While it sometimes feels like we do all of our shopping on the internet, government data shows that actually less than 10%of all retail transactions happen online. In a world where we get our groceries delivered in just two hours through Instacart or Amazon Fresh, the humble corner store–or bodega, as they are known in New York and Los Angeles–still performs a valuable function. No matter how organized you are, you’re bound to run out of milk or diapers in the middle of the night and need to make a quick visit to your neighborhood retailer.
Paul McDonald, who spent 13 years as a product manager at Google, wants to make this corner store a thing of the past. Today, he is launching a new concept called Bodega with his cofounder Ashwath Rajan, another Google veteran. Bodega sets up five-foot-wide pantry boxes filled with non-perishable items you might pick up at a convenience store. An app will allow you to unlock the box and cameras powered with computer vision will register what you’ve picked up, automatically charging your credit card. The entire process happens without a person actually manning the “store.”
Bodega’s logo is a cat, a nod to the popular bodega cat memeon social media–although if the duo gets their way, real felines won’t have brick-and-mortar shops to saunter around and take naps in much longer. “The vision here is much bigger than the box itself,” McDonald says. “Eventually, centralized shopping locations won’t be necessary, because there will be 100,000 Bodegas spread out, with one always 100 feet away from you.”
2004 Tokyo called and wants its vending machines back, guys. And let's talk about calling these things bodegas to begin with, you assholes.
The major downside to this concept–should it take off–is that it would put a lot of mom-and-pop stores out of business. In fact, replacing that beloved institution seems explicit in the very name of McDonald’s venture, a Spanish term synonymous with the tiny stores that dot urban landscapes and are commonly run by people originally from Latin America or Asia. Some might bristle at the idea of a Silicon Valley executive appropriating the term “bodega” for a project that could well put lots of immigrants out of work. (One of my coworkers even referred to it as “Bro-dega” to illustrate the disconnect.)
I asked McDonald point-blank about whether he’s worried that the name Bodega might come off as culturally insensitive. Not really. “I’m not particularly concerned about it,” he says. “We did surveys in the Latin American community to understand if they felt the name was a misappropriation of that term or had negative connotations, and 97% said ‘no’. It’s a simple name and I think it works.”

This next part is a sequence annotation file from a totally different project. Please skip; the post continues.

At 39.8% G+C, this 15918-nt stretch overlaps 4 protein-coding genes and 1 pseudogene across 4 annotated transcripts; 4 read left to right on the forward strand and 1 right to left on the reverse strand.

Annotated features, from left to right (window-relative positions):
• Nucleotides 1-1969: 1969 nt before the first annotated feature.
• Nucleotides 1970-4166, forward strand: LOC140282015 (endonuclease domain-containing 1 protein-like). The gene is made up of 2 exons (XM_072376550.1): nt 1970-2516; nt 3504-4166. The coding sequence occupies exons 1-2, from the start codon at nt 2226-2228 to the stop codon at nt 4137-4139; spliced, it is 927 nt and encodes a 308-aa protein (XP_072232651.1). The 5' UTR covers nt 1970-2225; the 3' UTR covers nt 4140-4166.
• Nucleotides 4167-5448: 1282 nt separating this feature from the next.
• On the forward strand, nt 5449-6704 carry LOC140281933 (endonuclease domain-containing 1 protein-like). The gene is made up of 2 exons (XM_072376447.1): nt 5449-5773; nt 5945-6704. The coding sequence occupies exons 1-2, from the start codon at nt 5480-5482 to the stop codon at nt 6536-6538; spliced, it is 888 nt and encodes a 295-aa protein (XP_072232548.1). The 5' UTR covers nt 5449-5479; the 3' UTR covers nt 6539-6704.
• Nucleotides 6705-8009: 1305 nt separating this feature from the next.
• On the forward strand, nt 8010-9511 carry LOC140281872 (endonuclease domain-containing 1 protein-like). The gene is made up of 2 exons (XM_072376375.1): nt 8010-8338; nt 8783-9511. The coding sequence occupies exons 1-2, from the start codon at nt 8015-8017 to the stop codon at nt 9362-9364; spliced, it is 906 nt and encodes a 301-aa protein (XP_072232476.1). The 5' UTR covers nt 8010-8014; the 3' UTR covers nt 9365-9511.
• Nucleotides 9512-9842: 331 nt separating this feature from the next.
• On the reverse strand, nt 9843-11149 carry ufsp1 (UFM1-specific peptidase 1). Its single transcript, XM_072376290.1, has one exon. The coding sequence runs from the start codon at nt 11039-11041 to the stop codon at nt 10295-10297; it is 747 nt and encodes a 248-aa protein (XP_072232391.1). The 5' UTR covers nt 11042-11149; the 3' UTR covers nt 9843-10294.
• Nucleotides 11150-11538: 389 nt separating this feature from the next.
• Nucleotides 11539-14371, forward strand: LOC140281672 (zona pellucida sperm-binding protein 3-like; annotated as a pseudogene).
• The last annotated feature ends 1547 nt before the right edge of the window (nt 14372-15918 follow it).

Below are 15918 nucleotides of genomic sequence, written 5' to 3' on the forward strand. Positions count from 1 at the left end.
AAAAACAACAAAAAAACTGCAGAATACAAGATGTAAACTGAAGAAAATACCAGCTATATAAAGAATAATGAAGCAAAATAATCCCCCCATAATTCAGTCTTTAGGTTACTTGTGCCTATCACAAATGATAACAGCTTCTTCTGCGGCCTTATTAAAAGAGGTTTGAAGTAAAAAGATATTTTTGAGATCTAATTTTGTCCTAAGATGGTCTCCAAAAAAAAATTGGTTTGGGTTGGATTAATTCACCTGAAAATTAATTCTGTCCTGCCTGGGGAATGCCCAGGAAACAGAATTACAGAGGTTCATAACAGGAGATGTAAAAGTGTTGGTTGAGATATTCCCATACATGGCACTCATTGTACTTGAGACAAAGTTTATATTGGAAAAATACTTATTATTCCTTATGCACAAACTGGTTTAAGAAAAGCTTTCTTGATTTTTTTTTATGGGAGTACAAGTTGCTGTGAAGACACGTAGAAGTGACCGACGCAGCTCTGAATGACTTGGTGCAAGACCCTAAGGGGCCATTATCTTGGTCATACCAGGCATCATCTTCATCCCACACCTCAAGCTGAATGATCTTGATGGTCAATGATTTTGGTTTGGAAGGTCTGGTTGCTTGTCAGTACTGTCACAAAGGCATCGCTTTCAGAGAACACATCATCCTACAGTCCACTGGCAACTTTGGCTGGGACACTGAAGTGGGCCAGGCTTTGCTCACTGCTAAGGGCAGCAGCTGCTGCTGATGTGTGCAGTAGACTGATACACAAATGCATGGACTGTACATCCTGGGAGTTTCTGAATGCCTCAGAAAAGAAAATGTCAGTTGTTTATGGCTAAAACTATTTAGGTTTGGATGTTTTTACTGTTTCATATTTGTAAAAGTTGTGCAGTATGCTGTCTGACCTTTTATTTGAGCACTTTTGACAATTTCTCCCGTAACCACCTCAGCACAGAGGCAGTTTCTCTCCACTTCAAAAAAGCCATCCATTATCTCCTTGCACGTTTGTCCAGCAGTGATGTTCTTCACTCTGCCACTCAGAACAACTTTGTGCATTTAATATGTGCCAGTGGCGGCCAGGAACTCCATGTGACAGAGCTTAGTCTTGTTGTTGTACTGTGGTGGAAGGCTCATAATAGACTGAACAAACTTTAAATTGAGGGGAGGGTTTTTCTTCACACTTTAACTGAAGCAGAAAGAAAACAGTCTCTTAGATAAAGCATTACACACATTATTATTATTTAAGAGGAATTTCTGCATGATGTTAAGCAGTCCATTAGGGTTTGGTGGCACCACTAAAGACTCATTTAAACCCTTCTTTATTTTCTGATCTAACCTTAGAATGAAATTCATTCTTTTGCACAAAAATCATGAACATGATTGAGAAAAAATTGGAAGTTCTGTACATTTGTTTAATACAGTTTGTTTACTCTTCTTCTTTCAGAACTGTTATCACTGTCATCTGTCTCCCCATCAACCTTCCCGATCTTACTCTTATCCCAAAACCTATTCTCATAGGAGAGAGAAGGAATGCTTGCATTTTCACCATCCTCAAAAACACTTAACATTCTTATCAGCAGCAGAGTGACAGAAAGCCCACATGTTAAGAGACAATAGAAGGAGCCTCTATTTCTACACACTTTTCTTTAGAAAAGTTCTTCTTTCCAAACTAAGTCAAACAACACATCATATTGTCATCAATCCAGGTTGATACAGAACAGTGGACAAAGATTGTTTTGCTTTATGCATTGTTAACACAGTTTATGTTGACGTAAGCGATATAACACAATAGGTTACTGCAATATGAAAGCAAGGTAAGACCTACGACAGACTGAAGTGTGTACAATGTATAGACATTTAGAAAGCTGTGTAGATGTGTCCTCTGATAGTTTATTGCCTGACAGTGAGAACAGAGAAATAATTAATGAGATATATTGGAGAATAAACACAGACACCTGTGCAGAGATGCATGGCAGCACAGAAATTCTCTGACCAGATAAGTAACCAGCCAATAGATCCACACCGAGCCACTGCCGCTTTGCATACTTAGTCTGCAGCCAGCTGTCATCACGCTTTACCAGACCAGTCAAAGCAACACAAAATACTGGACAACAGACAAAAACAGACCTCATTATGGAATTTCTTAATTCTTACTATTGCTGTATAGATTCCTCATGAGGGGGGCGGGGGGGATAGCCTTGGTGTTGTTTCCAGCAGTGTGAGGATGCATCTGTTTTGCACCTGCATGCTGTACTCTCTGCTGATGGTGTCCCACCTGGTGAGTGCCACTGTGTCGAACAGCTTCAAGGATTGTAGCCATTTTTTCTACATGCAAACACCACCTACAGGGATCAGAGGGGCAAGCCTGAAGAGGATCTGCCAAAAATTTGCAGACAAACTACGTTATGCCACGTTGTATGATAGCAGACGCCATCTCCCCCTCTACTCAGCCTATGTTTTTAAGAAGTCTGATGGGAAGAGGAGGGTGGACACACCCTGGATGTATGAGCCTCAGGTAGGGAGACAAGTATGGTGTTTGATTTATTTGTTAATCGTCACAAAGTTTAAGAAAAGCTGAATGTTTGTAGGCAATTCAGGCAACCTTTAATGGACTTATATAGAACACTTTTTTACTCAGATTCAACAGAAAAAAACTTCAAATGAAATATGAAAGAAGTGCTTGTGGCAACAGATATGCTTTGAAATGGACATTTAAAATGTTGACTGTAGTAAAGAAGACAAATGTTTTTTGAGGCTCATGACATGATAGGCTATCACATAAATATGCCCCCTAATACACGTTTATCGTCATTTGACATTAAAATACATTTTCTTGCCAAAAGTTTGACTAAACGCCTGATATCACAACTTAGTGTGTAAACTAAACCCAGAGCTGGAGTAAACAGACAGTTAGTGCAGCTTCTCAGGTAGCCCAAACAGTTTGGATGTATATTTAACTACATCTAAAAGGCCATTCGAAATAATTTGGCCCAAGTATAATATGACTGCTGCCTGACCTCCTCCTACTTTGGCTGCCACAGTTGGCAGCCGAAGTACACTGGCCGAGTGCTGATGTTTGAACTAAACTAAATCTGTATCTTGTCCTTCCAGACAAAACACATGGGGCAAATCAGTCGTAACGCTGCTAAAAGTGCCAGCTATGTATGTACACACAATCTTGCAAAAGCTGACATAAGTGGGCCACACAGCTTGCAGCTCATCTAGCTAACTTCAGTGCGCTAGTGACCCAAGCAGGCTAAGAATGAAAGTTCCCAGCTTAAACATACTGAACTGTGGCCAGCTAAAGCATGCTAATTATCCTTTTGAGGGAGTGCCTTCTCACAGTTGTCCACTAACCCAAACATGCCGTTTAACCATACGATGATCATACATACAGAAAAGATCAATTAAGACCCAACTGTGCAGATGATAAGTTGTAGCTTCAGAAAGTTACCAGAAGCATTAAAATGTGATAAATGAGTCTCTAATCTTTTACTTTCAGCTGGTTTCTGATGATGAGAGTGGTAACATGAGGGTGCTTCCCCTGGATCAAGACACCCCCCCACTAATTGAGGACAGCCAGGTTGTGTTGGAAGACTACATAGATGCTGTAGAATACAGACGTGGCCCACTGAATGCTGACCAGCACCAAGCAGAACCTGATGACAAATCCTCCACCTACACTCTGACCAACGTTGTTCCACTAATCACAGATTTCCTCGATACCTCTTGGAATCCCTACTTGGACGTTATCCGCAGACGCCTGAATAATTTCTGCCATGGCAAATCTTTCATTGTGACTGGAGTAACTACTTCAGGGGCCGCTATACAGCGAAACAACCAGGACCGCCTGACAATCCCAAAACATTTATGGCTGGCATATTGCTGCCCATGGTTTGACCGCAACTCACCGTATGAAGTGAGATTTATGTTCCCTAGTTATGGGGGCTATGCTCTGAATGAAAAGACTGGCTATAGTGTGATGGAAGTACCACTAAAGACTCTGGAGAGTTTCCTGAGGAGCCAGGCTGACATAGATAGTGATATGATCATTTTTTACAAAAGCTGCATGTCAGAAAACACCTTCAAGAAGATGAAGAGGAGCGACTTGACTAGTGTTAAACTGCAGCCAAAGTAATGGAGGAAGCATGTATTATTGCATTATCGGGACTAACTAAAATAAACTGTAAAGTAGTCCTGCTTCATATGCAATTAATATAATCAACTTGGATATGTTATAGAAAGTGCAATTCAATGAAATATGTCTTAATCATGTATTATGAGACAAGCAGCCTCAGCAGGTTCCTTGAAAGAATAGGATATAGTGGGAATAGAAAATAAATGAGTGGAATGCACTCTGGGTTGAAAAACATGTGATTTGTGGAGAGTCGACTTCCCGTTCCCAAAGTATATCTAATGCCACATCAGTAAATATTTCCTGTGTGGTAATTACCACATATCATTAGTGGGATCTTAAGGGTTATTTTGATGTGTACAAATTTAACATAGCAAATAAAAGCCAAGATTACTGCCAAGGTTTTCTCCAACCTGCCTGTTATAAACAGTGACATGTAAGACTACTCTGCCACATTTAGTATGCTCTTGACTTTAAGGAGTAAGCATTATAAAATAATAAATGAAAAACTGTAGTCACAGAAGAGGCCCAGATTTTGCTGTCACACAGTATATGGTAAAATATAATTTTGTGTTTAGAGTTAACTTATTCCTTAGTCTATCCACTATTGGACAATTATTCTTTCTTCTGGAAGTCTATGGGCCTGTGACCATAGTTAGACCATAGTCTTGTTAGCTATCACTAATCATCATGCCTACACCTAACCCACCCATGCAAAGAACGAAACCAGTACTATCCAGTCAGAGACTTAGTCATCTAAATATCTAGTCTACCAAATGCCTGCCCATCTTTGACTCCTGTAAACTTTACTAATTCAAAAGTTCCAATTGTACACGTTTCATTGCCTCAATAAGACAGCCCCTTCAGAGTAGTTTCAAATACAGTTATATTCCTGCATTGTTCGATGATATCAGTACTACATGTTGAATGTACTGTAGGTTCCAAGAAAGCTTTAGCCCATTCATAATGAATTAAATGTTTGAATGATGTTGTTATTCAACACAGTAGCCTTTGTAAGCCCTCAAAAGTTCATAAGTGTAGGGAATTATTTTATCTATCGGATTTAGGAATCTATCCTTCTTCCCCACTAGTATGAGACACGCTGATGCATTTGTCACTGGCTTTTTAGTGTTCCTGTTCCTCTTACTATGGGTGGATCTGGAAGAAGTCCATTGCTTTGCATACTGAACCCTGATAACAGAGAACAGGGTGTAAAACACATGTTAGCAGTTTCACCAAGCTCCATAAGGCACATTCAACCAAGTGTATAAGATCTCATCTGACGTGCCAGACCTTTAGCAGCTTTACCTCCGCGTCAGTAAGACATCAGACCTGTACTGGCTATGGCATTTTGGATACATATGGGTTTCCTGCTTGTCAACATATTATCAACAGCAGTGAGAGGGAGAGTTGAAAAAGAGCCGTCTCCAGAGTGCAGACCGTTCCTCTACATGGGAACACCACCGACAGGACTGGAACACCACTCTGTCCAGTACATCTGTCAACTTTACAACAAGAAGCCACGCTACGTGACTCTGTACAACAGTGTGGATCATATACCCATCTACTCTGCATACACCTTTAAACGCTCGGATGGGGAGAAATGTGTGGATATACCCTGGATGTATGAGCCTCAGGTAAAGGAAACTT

But some members of the Hispanic community don’t feel the same way. Take Frank Garcia, the chairman of the New York State Coalition of Hispanic Chamber of Commerce, who represents thousands of bodega owners. Garcia’s grandfather was the head of the Latin Grocery Association in the 1960s and was part of the original community of immigrants who helped settle on the term “bodega” for the corner store. “To me, it is offensive for people who are not Hispanic to use the name ‘bodega,’ to make a quick buck,'”Garcia says. “It’s disrespecting all the mom-and-pop bodega owners that started these businesses in the ’60s and ’70s.”
In fact, Garcia would consider making it harder for McDonald to set up the pantry boxes within his community. “I would ask my members not to allow these machines in any of their properties in New York State,” Garcia says. “And we would ask our Hispanic community not to use the service because they are not really bodegas. Real bodegas are all about human relationships within a community, having someone you know greet you and make the sandwich you like.”
According to Garcia, many bodega owners are suffering because of escalating rents and competition from delivery services like Fresh Direct. A service like this could further adversely affect them. “Bodegas can’t compete with this technology, because it is so much more expensive to have a brick-and-mortar store than a small machine,” Garcia says. “To compete with bodegas and also use the ‘bodega’ name is unbelievably disrespectful.”
When your startup's public mission statement is to put thousands of corner stores out of business, you might want to pause and reassess why both the left and the right think it's time to start taking a sledgehammer to Amazon, Apple, Google and Facebook the way Ma Bell got broken up when I was a kid.
More and more I'm thinking this is looking like a much better idea all the time.